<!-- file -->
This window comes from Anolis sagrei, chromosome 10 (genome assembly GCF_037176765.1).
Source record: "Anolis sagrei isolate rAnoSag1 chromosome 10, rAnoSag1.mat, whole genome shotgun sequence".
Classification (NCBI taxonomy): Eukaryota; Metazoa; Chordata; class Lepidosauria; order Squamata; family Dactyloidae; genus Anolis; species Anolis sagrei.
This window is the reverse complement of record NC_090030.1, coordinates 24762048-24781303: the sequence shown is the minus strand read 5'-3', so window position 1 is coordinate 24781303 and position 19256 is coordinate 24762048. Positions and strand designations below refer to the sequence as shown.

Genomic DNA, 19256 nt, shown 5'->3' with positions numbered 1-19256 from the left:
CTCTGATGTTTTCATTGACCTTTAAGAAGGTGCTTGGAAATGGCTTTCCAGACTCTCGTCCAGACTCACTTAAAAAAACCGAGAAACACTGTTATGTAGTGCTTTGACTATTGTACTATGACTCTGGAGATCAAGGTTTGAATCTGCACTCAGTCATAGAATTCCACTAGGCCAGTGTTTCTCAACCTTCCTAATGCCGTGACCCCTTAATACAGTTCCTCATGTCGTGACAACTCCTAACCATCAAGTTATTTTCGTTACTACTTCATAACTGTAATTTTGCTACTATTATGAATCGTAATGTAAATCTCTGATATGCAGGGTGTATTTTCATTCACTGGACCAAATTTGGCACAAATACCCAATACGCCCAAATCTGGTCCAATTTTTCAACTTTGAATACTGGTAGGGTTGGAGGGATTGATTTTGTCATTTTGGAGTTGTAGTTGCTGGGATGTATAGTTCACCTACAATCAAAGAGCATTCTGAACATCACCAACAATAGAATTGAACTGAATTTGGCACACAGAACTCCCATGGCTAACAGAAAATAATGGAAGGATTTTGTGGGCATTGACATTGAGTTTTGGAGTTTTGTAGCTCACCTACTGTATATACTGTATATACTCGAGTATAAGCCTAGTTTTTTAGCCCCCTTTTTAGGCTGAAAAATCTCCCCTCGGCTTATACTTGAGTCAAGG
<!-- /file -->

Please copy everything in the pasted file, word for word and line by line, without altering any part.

This window comes from Anolis sagrei, chromosome 10 (genome assembly GCF_037176765.1).
Source record: "Anolis sagrei isolate rAnoSag1 chromosome 10, rAnoSag1.mat, whole genome shotgun sequence".
Classification (NCBI taxonomy): Eukaryota; Metazoa; Chordata; class Lepidosauria; order Squamata; family Dactyloidae; genus Anolis; species Anolis sagrei.
This window is the reverse complement of record NC_090030.1, coordinates 24762048-24781303: the sequence shown is the minus strand read 5'-3', so window position 1 is coordinate 24781303 and position 19256 is coordinate 24762048. Positions and strand designations below refer to the sequence as shown.

Genomic DNA, 19256 nt, shown 5'->3' with positions numbered 1-19256 from the left:
CTCTGATGTTTTCATTGACCTTTAAGAAGGTGCTTGGAAATGGCTTTCCAGACTCTCGTCCAGACTCACTTAAAAAAACCGAGAAACACTGTTATGTAGTGCTTTGACTATTGTACTATGACTCTGGAGATCAAGGTTTGAATCTGCACTCAGTCATAGAATTCCACTAGGCCAGTGTTTCTCAACCTTCCTAATGCCGTGACCCCTTAATACAGTTCCTCATGTCGTGACAACTCCTAACCATCAAGTTATTTTCGTTACTACTTCATAACTGTAATTTTGCTACTATTATGAATCGTAATGTAAATCTCTGATATGCAGGGTGTATTTTCATTCACTGGACCAAATTTGGCACAAATACCCAATACGCCCAAATCTGGTCCAATTTTTCAACTTTGAATACTGGTAGGGTTGGAGGGATTGATTTTGTCATTTTGGAGTTGTAGTTGCTGGGATGTATAGTTCACCTACAATCAAAGAGCATTCTGAACATCACCAACAATAGAATTGAACTGAATTTGGCACACAGAACTCCCATGGCTAACAGAAAATAATGGAAGGATTTTGTGGGCATTGACATTGAGTTTTGGAGTTTTGTAGCTCACCTACTGTATATACTGTATATACTCGAGTATAAGCCTAGTTTTTTAGCCCCCTTTTTAGGCTGAAAAATCTCCCCTCGGCTTATACTTGAGTCAAGG